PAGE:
If every household, one by one converts to renewable sources, carbon emission targets will soon be reached

 


Green Energy Schemes

 

There are two main energy efficiency grants/schemes currently available in the UK: The Renewable Heat Incentive and the Feed-In-Tariff Scheme.

Below, we have included some information on both of these schemes.



 

Renewable Heat Incentive (RHI)

 

Launched in April 2014, the RHI government scheme was set up to encourage households and businesses to install renewable heat generation technologies in order to meet their 2020 goal: 12% of heat generation produced from renewable sources.

There are various systems which are eligible for cash payments over a seven year period under the RHI scheme.

The government also have an online calculator which you can use to determine how much money you could earn under the scheme.


 

 

Feed-in-Tariff (FiT) scheme

 

Similar to the RHI, the FiT scheme provides a monetary incentive for homeowners to generate their own renewable energy, however the FiT scheme is ending on the 31st of March 2019, with some exceptions.

Existing members will also still benefit from the scheme after the closing date. For further information on the FiT scheme, visit this documentation by Ofgem.

 

 



What to look out for when viewing a property

 

When searching for a new property, either to buy or to rent, there are certain attributes of the property you should look out for and take note of, as they can drastically affect your monthly energy bills and in turn your carbon footprint.

Over 50% of carbon emissions from residential properties are generated from the process heating living spaces and water and air conditioning.

 

  • How is the property heated - Standard electric heaters will cost more each month than a gas central heating system. You should also check the age and condition of the central heating system - if it has one.

     
  • The boiler - How efficient is the current boiler? Is the hot water storage tank well insulated? Does it only heat up the hot water? Or is it a combi boiler which heats water and central heating on demand?

     
  • Windows - Are they double glazed or even triple glazed? Single glazed windows will greatly reduce the heating efficiency of the property.

     
  • Loft insulation - Is the loft insulation sufficient? Or could it do with an upgrade of added new materials.

     
  • Wall insulation - New-build properties should already be fairly well insulated. However you should take note of whether the walls have cavity insulation or not.

     
  • Solar panels - If the property has solar panels or solar heating, ensure they are included in the deeds of the property.

     
  • Ask the current owner or agent what energy efficiency improvements have already been made and if there are any partially-completed improvements.

     
  • Thoroughly inspect the EPC of the property. If it is graded A,  B or C you don't have much to be concerned about. D  grades are also not too much to be concerned about, although you'll be able to make improvements when you buy the property. If it is graded E, F or G then you may want to reconsider purchasing -  it may be costly to significantly improve the rating.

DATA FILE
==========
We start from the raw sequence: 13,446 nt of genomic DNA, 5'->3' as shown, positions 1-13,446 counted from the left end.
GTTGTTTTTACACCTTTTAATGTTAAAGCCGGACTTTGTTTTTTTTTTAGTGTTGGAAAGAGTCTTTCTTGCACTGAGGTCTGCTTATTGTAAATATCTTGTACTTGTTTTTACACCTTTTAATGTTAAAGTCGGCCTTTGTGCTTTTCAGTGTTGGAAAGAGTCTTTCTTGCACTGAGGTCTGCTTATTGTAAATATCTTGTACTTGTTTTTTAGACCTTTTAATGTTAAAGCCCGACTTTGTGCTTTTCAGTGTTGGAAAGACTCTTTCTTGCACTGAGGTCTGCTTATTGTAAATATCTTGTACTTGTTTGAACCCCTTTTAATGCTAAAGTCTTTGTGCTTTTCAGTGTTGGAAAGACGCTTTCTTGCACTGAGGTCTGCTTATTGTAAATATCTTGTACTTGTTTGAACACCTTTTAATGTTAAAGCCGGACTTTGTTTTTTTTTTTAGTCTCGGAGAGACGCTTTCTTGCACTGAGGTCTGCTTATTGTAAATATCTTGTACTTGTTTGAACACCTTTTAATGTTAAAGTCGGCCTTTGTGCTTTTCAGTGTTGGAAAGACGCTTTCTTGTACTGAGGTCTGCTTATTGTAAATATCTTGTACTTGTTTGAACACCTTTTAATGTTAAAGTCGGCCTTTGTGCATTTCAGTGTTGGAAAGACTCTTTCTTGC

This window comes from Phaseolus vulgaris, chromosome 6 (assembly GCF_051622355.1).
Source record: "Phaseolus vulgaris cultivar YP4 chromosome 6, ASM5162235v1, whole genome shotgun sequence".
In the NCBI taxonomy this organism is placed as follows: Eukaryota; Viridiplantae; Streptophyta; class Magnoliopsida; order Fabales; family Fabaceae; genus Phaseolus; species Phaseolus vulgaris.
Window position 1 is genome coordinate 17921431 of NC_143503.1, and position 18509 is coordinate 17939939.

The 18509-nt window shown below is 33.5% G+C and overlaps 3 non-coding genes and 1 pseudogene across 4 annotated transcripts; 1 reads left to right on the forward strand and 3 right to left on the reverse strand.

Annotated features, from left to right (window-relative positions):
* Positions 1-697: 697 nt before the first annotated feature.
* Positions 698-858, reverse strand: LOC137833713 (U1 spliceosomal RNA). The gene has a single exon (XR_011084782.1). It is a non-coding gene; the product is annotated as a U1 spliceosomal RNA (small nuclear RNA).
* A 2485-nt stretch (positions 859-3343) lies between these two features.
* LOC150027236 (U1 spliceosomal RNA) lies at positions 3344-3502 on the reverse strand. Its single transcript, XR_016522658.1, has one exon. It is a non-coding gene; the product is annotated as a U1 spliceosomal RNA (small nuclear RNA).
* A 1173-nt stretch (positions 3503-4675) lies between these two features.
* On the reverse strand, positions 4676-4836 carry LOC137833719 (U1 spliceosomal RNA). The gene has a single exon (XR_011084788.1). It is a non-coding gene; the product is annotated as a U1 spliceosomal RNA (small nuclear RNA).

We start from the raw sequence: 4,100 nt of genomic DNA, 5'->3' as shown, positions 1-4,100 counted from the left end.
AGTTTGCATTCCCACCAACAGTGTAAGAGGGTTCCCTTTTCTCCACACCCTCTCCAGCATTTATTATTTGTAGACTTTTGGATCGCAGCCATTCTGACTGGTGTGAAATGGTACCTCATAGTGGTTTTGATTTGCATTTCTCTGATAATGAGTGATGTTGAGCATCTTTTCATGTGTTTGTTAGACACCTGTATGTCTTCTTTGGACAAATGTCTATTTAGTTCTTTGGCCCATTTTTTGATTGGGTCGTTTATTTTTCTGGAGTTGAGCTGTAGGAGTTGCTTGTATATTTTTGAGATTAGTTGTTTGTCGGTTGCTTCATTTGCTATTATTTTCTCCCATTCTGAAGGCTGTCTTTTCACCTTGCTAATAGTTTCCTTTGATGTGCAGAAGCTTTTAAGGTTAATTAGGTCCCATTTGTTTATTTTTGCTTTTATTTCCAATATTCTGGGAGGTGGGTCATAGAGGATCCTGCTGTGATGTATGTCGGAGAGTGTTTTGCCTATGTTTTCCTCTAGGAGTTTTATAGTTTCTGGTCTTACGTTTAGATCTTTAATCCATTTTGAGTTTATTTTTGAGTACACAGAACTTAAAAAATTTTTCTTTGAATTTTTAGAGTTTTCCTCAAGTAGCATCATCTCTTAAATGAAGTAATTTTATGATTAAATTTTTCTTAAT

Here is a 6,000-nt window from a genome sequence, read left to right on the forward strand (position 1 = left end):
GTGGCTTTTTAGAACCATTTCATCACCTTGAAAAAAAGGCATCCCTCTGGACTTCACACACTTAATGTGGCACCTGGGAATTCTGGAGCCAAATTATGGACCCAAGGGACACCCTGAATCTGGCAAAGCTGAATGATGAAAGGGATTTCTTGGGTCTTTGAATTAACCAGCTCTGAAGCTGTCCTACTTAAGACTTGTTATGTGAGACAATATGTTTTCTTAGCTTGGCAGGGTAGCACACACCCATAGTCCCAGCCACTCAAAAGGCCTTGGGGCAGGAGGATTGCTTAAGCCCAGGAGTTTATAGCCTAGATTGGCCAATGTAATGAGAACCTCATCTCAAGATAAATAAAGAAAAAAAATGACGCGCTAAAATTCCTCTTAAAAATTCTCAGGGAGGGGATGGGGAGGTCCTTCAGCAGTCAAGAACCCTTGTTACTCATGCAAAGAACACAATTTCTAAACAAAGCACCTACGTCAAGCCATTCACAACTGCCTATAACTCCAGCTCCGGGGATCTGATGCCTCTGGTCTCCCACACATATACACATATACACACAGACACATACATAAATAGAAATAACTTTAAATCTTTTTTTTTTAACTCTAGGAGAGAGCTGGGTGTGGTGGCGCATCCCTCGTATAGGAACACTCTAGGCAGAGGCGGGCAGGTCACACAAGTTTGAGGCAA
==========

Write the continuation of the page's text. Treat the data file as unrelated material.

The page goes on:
Low carbon footprint, sustainable living developments

 

There are various development companies currently operating in the UK who's sole focus is on sustainable and eco-friendly property developments.

Below we discuss some of the key players in the development of green property construction.

Find out more about energy efficient homes.

 

LivEco

 

LivEco construct sustainable residential properties of high standard, along with refurbishment projects in various locations. The eco-developments create a happy community of like-minded people who are able to live in a sustainable environment.

LivEco have completed two developments to date, which are located in St Fagans, Wales and Haywards Heath, England.

The development in St Fagans is now undergoing phase 2, which will add another 10 eco properties to the site. Along with the new development, Wesse Garages and Nissan have partnered with them to offer a deal on electric cars.


To find out more about LivEco and their future eco-property developments, click here.


 

WeberHaus

 

WeberHaus have been constructing prefabricated energy efficient homes since 1960, and to date have built over 36,000 homes.

By purchasing a prefabricated home from WeberHaus, your eco-house will come with underfloor heating, a heat ventilation system, an insulated, breathable wall system and triple-glazed windows, as standard.


WeberHaus state that the Passive Haus they offer consumes less than a quarter of the energy than a standard residential home.

For more information on WeberHaus' sustainable houses, click here.

 

 

Citu

 

Citu are a property development company which offer built-to-order, carbon-negative properties constructed from timber. The eco-properties are stated to be up to 10 times as efficient as standard homes.

When purchasing a property from Citu, you can expect to have a number of eco-friendly technologies integrated in your home, such as a heat recovery system, green roofs, solar panels and water recycling.

Prices start from around £150,000  for the built to order eco-properties and are eligible for the Help-to-Buy scheme.

To read further about Citu, visit this link.

 


Conclusion

 

If all of the points which we covered in this article were considered by even a quarter of the UK population, the carbon emission targets set by the Climate Change Act 2008 would be met extremely quickly.

Some of the energy saving tips mentioned in this article are extremely easy to implement. By 2050, greenhouse gas emissions in the UK must be cut by at least 80% compared to the 1990 baseline.


While installing renewable systems in your property can be fairly expensive, there are government energy grants which can aid with the upfront cost of installing the renewable energy sources, such as the Renewable Heat Incentive scheme.

As mentioned in the article, there are around 4 million households in the UK that suffer during the winter months. If you are a landlord, we encourage you to do your upmost in ensuring your tenants property is well insulated and includes an effective heating system which is not overly expensive to run.

If you found this article useful, educational or thought provoking, feel free to share it on social media or email with the links at the bottom of this page.

 

Infographic: Reduce your carbon footprint at home

Infographic - Reduce carbon footprint at home